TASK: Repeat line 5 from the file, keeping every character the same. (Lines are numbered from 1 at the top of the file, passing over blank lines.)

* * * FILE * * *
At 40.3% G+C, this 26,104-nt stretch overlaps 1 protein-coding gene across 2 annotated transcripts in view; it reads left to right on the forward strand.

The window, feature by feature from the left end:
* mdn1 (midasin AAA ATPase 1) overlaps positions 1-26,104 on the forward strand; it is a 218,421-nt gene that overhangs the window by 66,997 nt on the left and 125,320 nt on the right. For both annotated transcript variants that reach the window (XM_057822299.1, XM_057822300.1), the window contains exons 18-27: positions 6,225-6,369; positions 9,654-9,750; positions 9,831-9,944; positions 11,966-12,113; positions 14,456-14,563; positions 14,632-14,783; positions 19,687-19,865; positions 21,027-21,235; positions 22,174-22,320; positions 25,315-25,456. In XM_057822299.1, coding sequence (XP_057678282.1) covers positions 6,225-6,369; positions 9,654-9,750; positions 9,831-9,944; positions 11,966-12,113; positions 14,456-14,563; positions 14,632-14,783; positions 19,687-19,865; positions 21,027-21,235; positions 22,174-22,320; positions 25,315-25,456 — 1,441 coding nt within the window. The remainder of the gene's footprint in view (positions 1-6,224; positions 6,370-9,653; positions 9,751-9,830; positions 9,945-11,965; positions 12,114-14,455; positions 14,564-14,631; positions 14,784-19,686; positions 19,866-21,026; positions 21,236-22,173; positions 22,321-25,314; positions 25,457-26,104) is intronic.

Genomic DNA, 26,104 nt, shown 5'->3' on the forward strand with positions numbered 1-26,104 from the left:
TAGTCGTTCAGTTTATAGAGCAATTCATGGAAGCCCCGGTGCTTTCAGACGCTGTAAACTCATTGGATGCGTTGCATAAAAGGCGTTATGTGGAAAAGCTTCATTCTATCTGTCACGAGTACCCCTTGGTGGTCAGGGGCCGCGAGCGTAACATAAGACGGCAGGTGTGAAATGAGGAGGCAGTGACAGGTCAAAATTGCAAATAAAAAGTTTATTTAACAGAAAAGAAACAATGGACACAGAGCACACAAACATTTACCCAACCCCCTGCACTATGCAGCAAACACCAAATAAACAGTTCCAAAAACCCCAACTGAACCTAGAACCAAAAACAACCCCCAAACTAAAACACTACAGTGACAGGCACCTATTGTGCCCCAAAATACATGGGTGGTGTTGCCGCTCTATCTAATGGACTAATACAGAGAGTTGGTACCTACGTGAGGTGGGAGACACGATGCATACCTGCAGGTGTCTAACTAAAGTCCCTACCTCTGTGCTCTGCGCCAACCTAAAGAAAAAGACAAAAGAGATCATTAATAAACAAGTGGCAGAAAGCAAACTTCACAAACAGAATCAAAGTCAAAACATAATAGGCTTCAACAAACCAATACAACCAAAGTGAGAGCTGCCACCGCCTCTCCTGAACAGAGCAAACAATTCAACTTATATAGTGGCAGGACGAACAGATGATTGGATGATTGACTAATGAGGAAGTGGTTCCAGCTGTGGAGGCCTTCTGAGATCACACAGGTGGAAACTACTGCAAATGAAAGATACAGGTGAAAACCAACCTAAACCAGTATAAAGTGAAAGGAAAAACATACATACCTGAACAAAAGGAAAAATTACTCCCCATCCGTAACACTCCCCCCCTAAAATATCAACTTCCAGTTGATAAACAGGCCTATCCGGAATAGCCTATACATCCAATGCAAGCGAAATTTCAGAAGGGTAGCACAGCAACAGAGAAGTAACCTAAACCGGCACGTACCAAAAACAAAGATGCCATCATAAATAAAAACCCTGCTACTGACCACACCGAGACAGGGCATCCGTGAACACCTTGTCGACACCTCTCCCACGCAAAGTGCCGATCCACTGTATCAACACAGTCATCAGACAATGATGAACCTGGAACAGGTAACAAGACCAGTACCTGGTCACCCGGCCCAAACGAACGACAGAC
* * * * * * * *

TAGTCGTTCAGTTTATAGAGCAATTCATGGAAGCCCCGGTGCTTTCAGACGCTGTAAACTCATTGGATGCGTTGCATAAAAGGCGTTATGTGGAAAAGCTTCATTCTATCTGTCACGAGTACCCCTTGGTGGTCAGGGGCCGCGAGCGTAACATAAGACGGCAGGTGTGAAATGAGGAGGCAGTGACAGGTCAAAATTGCAAATAAAAAGTTTATTTAACAGAAAAGAAACAATGGACACAGAGCACACAAACATTTACCCAACCCCCTGCACTATGCAGCAAACACCAAATAAACAGTTCCAAAAACCCCAACTGAACCTAGAACCAAAAACAACCCCCAAACTAAAACACTACAGTGACAGGCACCTATTGTGCCCCAAAATACATGGGTGGTGTTGCCGCTCTATCTAATGGACTAATACAGAGAGTTGGTACCTACGTGAGGTGGGAGACACGATGCATACCTGCAGGTGTCTAACTAAAGTCCCTACCTCTGTGCTCTGCGCCAACCTAAAGAAAAAGACAAAAGAGATCATTAATAAACAAGTGGCAGAAAGCAAACTTCACAAACAGAATCAAAGTCAAAACATAATAGGCTTCAACAAACCAATACAACCAAAGTGAGAGCTGCCACCGCCTCTCCTGAACAGAGCAAACAATTCAACTTATATAGTGGCAGGACGAACAGATGATTGGATGATTGACTAATGAGGAAGTGGTTCCAGCTGTGGAGGCCTTCTGAGATCACACAGGTGGAAACTACTGCAAATGAAAGATACAGGTGAAAACCAACCTAAACCAGTATAAAGTGAAAGGAAAAACATACATACCTGAACAAAAGGAAAAATTACTCCCCATCCGTAACACTCCCCCCCTAAAATATCAACTTCCAGTTGATAAACAGGCCTATCCGGAATAGCCTATACATCCAATGCAAGCGAAATTTCAGAAGGGTAGCACAGCAACAGAGAAGTAACCTAAACCGGCACGTACCAAAAACAAAGATGCCATCATAAATAAAAACCCTGCTACTGACCACACCGAGACAGGGCATCCGTGAACACCTTGTCGACACCTCTCCCACGCAAAGTGCCGATCCACTGTATCAACACAGTCATCAGACAATGATGAACCTGGAACAGGTAACAAGACCAGTACCTGGTCACCCGGCCCAAACGAACGACAGAC